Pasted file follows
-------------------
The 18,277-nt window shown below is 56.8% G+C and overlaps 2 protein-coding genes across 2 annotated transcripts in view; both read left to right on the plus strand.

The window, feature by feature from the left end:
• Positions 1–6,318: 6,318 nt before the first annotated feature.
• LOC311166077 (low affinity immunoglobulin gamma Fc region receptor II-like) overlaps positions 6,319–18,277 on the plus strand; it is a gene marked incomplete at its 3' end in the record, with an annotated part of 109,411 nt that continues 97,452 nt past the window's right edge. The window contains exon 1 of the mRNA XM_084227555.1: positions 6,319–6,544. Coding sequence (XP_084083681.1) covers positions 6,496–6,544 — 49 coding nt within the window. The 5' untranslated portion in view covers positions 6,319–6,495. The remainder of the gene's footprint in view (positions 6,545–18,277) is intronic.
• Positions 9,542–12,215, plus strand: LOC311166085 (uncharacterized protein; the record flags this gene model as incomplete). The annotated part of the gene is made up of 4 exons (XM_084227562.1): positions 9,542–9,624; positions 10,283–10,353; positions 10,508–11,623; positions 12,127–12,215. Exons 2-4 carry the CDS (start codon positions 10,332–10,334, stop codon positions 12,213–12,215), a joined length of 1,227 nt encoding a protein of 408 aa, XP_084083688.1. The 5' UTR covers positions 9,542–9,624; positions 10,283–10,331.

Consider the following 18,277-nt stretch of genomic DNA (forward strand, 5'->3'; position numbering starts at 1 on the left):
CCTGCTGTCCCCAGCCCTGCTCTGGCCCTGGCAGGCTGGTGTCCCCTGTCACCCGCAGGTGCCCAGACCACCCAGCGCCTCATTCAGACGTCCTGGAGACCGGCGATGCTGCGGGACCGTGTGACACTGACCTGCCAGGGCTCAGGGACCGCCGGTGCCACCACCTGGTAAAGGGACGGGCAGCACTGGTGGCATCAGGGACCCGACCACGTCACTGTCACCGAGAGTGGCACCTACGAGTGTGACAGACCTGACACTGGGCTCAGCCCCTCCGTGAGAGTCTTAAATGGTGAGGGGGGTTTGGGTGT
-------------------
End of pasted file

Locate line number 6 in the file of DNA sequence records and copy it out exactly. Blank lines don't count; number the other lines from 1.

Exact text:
Consider the following 18,277-nt stretch of genomic DNA (forward strand, 5'->3'; position numbering starts at 1 on the left):